Many real estate professionals note that for every foreclosure that occurs within a neighborhood, the value of the homes around it drop by about 1.5 percent.
While typically not very significant as foreclosures occur somewhat infrequently, if multiple foreclosures occur within one neighborhood in a short period of time, a crippling value drop can take place.
Imagine the areas suffering the most from the recent housing bust, such as the inland Central Valley in California or Las Vegas, Nevada.
The problem with these areas and many like them is that they were built up too quickly, creating huge inventories and a supply that simply couldn’t be met.
To accommodate the builders, banks and mortgage lenders nationwide created aggressive mortgage programs to get new homeowners into these new developments, often pitching 1% option-arms and other high-risk loans.
But now that the housing boom has gone bust and most of these loans have lost their initial low mortgage payments, many of these unwitting homeowners must sell or face foreclosure.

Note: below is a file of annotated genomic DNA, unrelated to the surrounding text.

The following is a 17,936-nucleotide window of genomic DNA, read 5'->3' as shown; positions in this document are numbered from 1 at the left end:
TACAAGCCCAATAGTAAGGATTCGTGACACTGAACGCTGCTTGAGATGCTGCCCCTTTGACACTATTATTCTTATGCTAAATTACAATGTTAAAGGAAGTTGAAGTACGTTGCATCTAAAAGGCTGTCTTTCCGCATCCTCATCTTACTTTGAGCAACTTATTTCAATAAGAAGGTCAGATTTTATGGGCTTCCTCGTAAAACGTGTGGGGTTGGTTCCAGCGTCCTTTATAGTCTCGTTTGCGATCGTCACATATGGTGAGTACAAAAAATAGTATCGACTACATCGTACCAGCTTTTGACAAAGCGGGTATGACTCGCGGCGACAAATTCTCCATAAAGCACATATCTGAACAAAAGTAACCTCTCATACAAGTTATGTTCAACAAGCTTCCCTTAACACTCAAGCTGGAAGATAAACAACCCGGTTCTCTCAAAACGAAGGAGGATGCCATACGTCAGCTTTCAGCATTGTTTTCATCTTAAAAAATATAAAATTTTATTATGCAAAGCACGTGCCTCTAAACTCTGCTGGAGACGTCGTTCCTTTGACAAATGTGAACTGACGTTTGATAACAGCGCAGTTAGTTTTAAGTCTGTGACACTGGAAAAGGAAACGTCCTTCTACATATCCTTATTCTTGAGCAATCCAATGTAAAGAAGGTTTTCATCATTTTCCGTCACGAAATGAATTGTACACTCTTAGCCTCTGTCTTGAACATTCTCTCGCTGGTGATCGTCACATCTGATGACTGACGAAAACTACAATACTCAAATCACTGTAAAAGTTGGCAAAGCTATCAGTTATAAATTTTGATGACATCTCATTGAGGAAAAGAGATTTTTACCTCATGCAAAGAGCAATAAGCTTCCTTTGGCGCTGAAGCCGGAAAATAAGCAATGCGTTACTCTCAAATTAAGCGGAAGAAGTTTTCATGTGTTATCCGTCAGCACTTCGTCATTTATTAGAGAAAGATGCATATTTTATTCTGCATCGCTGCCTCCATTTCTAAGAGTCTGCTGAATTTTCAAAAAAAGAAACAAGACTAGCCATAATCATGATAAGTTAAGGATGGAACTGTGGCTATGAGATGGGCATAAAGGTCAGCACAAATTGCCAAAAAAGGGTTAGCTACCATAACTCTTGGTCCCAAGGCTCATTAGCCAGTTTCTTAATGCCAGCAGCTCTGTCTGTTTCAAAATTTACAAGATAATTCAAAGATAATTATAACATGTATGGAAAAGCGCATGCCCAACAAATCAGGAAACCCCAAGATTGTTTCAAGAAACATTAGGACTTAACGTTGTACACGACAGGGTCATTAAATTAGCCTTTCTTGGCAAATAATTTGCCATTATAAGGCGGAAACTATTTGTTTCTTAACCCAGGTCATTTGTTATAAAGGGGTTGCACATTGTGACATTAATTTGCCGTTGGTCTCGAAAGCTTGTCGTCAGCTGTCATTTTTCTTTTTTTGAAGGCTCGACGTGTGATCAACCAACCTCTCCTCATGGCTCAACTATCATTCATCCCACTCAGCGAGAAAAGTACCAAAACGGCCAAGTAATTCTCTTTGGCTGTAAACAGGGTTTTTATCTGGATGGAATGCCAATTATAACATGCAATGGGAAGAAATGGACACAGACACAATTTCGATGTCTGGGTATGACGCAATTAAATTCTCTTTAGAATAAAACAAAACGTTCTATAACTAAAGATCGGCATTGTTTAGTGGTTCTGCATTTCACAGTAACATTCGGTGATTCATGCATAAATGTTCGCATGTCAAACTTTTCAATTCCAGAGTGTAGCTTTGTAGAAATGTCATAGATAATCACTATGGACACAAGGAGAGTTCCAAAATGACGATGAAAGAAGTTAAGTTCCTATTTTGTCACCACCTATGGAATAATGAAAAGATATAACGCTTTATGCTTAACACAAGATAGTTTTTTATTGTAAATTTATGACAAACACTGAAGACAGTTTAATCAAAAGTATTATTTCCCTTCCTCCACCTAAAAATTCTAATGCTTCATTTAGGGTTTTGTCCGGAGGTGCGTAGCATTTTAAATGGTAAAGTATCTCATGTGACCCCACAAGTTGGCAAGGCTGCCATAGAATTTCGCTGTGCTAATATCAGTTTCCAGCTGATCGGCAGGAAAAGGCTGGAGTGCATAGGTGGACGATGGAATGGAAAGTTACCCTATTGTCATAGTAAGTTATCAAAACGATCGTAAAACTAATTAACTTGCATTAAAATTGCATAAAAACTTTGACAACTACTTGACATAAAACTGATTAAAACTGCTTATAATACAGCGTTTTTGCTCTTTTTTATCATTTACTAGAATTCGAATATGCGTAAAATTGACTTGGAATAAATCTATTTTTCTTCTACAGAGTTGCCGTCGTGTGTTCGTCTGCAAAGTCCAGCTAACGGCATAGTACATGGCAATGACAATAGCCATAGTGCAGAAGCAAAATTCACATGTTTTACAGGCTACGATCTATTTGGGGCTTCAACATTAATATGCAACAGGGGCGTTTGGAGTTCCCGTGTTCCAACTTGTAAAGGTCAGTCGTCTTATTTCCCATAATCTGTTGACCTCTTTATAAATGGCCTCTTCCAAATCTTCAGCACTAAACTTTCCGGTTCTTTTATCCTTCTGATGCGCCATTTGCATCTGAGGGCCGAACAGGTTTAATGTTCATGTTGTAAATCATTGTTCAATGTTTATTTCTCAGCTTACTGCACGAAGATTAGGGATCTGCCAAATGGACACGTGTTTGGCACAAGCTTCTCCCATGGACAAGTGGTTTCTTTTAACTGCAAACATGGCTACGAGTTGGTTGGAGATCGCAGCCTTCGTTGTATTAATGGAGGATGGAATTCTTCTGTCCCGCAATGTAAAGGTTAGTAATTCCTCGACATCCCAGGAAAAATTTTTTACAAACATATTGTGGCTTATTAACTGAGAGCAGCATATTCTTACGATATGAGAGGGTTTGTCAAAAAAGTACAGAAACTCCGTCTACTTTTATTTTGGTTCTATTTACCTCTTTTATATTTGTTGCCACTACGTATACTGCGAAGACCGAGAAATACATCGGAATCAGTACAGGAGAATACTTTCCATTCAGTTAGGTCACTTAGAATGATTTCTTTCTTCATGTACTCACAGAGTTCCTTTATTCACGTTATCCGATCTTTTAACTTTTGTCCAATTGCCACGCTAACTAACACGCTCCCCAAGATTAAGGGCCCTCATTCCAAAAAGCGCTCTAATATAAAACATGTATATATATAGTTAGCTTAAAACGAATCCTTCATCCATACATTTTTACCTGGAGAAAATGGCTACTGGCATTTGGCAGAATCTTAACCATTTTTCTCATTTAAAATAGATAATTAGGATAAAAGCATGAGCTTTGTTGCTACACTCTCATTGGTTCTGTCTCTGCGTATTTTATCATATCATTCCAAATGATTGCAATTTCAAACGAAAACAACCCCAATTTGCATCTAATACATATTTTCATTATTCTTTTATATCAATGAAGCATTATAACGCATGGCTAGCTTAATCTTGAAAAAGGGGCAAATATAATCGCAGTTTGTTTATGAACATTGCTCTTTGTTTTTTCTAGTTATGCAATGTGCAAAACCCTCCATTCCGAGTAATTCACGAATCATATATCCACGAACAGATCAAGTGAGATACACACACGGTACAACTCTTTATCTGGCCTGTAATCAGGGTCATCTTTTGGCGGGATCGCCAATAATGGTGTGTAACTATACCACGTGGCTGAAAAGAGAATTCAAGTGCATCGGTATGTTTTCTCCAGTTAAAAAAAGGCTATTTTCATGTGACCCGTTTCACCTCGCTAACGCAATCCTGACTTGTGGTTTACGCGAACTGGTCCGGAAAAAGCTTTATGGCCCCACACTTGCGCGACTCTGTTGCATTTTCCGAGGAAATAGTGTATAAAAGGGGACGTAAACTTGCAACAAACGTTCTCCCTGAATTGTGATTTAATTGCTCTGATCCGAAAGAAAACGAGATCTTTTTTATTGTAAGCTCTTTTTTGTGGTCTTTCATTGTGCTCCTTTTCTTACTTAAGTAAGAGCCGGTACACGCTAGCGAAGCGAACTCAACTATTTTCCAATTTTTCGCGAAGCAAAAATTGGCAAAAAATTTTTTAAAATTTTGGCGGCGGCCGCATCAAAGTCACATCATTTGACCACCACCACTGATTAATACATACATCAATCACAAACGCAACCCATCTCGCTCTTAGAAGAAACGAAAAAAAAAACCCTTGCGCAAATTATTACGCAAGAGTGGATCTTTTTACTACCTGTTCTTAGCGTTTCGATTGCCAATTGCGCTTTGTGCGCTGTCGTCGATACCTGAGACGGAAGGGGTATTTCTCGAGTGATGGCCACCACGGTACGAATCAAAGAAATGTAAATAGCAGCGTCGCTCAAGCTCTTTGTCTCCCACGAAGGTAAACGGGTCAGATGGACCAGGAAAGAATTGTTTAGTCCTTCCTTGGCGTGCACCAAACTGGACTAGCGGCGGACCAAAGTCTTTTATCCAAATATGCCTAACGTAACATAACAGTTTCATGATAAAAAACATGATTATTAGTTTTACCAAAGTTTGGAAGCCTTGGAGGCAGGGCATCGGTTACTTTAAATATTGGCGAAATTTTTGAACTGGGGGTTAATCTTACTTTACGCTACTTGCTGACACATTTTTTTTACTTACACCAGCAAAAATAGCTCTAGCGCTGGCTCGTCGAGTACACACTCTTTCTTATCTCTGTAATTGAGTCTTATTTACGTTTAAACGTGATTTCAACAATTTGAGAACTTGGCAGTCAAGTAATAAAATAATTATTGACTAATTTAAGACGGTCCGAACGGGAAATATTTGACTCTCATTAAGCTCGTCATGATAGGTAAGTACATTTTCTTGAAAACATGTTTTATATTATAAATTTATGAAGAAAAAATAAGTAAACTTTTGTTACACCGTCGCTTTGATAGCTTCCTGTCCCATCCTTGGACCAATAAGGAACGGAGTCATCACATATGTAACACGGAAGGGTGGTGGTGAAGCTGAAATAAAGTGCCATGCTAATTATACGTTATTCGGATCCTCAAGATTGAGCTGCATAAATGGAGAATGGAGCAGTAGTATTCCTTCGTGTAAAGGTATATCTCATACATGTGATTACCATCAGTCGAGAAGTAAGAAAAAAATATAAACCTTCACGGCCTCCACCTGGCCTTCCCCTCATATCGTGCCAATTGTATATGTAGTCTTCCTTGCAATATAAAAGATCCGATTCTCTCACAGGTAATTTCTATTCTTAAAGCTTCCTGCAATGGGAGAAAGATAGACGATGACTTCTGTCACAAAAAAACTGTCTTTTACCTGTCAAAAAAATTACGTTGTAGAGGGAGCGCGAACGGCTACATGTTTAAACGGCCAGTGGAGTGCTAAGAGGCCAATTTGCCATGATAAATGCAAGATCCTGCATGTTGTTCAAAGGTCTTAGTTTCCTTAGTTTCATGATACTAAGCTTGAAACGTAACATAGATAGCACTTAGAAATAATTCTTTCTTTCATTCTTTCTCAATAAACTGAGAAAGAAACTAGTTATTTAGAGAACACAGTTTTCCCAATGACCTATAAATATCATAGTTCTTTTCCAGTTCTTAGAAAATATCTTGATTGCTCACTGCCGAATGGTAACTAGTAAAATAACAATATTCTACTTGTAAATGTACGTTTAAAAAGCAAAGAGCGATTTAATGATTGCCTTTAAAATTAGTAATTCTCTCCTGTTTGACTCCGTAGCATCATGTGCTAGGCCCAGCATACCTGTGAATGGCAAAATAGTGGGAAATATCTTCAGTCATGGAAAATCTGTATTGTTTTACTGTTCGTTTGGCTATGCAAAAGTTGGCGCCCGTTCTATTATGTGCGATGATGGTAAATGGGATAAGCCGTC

And if multiple foreclosures take place in these areas the drop in home prices could be massive, especially with the over-supply and present poor demand.
Not to mention more stringent underwriting guidelines and fewer investors buying higher-risk mortgages.
The impact could be devastating unless the government can figure out a way to solve the imminent foreclosure crisis.
The sliver of good mortgage news is that many metropolitan areas in the United States such as Los Angeles and New York City are saturated, and new development is rare and cumbersome.
Those areas will likely retain much of their current value, though it will still be a buyer’s market with a smaller pool of available, qualified homebuyers.